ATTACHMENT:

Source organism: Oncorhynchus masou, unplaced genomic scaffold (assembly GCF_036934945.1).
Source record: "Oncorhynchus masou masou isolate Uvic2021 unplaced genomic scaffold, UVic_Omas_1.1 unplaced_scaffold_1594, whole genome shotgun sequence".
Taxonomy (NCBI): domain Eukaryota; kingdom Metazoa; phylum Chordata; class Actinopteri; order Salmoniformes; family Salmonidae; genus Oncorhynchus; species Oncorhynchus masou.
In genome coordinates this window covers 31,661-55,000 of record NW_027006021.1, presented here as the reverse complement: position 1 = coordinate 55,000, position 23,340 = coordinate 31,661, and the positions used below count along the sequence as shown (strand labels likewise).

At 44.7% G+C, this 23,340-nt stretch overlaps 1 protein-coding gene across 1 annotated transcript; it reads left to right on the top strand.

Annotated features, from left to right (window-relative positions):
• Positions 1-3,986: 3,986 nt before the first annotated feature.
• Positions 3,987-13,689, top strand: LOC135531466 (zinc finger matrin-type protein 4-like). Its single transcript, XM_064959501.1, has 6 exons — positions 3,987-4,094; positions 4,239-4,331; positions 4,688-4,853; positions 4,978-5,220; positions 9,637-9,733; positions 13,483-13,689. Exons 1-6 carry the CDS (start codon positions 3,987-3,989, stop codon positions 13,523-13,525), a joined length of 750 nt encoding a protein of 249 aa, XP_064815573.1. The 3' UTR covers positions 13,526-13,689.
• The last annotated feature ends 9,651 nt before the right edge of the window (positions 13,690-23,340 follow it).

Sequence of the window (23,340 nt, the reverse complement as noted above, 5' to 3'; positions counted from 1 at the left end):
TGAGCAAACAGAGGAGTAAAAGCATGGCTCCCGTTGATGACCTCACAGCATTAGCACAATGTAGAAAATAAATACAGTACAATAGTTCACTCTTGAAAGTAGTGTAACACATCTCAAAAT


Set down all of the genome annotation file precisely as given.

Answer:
Source organism: Oncorhynchus masou, unplaced genomic scaffold (assembly GCF_036934945.1).
Source record: "Oncorhynchus masou masou isolate Uvic2021 unplaced genomic scaffold, UVic_Omas_1.1 unplaced_scaffold_1594, whole genome shotgun sequence".
Taxonomy (NCBI): domain Eukaryota; kingdom Metazoa; phylum Chordata; class Actinopteri; order Salmoniformes; family Salmonidae; genus Oncorhynchus; species Oncorhynchus masou.
In genome coordinates this window covers 31,661-55,000 of record NW_027006021.1, presented here as the reverse complement: position 1 = coordinate 55,000, position 23,340 = coordinate 31,661, and the positions used below count along the sequence as shown (strand labels likewise).

At 44.7% G+C, this 23,340-nt stretch overlaps 1 protein-coding gene across 1 annotated transcript; it reads left to right on the top strand.

Annotated features, from left to right (window-relative positions):
• Positions 1-3,986: 3,986 nt before the first annotated feature.
• Positions 3,987-13,689, top strand: LOC135531466 (zinc finger matrin-type protein 4-like). Its single transcript, XM_064959501.1, has 6 exons — positions 3,987-4,094; positions 4,239-4,331; positions 4,688-4,853; positions 4,978-5,220; positions 9,637-9,733; positions 13,483-13,689. Exons 1-6 carry the CDS (start codon positions 3,987-3,989, stop codon positions 13,523-13,525), a joined length of 750 nt encoding a protein of 249 aa, XP_064815573.1. The 3' UTR covers positions 13,526-13,689.
• The last annotated feature ends 9,651 nt before the right edge of the window (positions 13,690-23,340 follow it).

Sequence of the window (23,340 nt, the reverse complement as noted above, 5' to 3'; positions counted from 1 at the left end):
TGAGCAAACAGAGGAGTAAAAGCATGGCTCCCGTTGATGACCTCACAGCATTAGCACAATGTAGAAAATAAATACAGTACAATAGTTCACTCTTGAAAGTAGTGTAACACATCTCAAAAT